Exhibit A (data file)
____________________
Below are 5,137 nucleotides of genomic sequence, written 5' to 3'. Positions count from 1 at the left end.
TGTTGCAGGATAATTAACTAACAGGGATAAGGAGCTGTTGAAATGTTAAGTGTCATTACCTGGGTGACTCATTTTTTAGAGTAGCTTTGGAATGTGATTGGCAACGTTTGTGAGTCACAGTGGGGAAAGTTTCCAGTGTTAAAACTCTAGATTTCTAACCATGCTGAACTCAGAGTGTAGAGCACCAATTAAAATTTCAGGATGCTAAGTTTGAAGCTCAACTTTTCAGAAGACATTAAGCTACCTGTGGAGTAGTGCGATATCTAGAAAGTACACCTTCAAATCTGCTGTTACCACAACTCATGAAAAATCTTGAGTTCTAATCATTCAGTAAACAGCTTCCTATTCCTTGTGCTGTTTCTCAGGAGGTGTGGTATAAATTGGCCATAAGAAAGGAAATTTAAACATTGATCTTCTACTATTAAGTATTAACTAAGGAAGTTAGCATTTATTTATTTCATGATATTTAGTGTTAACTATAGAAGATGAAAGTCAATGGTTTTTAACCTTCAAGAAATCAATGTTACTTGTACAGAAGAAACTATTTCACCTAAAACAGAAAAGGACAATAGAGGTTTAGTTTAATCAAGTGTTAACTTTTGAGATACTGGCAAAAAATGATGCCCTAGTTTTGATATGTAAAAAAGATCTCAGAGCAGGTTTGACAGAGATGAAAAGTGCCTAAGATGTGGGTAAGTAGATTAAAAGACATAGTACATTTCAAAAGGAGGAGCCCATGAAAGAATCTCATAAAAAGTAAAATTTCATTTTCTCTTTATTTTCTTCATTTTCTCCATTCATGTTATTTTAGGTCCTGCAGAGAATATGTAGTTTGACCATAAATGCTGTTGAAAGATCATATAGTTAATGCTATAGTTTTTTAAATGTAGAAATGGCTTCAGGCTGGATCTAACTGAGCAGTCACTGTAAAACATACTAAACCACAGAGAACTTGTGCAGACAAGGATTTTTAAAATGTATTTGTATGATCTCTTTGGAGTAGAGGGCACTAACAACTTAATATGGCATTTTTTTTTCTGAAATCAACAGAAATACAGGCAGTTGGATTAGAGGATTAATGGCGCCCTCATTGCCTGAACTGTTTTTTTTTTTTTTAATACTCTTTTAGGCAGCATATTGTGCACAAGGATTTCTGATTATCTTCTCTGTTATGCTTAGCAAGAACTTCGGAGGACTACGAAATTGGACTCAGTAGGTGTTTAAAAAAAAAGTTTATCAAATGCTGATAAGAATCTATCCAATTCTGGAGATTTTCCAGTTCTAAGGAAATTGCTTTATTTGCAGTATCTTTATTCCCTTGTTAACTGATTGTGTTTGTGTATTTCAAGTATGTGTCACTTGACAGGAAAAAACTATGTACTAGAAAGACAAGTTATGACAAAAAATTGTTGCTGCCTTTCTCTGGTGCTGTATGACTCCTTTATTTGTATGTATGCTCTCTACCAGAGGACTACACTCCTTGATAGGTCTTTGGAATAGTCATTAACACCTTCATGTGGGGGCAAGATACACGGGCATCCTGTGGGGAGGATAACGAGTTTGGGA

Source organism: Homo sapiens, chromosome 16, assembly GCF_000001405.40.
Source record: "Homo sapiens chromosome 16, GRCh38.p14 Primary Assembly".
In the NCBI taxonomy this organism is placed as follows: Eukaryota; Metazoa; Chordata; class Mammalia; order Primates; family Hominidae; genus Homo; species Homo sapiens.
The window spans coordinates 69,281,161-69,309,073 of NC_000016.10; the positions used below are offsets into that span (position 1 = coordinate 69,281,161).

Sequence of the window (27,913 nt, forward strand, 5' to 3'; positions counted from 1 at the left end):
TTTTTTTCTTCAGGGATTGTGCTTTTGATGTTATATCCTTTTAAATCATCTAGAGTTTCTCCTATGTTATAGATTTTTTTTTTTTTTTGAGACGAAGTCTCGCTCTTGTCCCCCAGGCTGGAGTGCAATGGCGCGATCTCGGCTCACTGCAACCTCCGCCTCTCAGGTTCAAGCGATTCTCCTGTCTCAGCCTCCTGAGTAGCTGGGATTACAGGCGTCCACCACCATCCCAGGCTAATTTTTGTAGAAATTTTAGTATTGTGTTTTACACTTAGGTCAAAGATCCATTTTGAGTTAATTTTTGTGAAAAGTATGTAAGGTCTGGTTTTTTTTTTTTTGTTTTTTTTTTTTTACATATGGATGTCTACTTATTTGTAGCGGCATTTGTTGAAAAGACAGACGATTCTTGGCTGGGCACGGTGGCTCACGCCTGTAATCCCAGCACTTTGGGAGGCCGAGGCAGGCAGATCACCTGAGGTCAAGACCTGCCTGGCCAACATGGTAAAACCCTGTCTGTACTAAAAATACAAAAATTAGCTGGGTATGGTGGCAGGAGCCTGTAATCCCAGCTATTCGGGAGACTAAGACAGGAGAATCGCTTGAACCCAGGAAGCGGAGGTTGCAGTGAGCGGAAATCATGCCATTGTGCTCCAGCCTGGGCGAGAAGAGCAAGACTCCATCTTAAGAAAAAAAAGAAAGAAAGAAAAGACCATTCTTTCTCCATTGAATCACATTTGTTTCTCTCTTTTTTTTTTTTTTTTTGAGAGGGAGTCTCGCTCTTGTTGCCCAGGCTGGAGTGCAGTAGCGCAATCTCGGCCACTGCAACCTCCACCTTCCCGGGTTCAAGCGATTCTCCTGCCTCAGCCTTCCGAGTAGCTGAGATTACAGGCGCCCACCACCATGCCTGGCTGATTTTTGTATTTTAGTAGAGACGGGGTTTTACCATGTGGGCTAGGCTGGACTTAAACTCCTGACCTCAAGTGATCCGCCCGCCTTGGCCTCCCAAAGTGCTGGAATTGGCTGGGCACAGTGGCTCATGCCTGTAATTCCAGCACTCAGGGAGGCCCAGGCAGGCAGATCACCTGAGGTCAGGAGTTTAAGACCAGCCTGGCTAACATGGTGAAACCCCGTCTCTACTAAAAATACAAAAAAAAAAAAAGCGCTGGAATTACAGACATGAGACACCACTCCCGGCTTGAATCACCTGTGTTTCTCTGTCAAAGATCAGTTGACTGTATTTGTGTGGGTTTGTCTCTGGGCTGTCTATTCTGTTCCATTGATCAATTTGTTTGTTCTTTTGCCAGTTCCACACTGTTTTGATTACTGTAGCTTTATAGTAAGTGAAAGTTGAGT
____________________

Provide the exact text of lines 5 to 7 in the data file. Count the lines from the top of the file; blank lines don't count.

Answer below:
In the NCBI taxonomy this organism is placed as follows: Eukaryota; Metazoa; Chordata; class Mammalia; order Primates; family Hominidae; genus Homo; species Homo sapiens.
The window spans coordinates 69,281,161-69,309,073 of NC_000016.10; the positions used below are offsets into that span (position 1 = coordinate 69,281,161).

Sequence of the window (27,913 nt, forward strand, 5' to 3'; positions counted from 1 at the left end):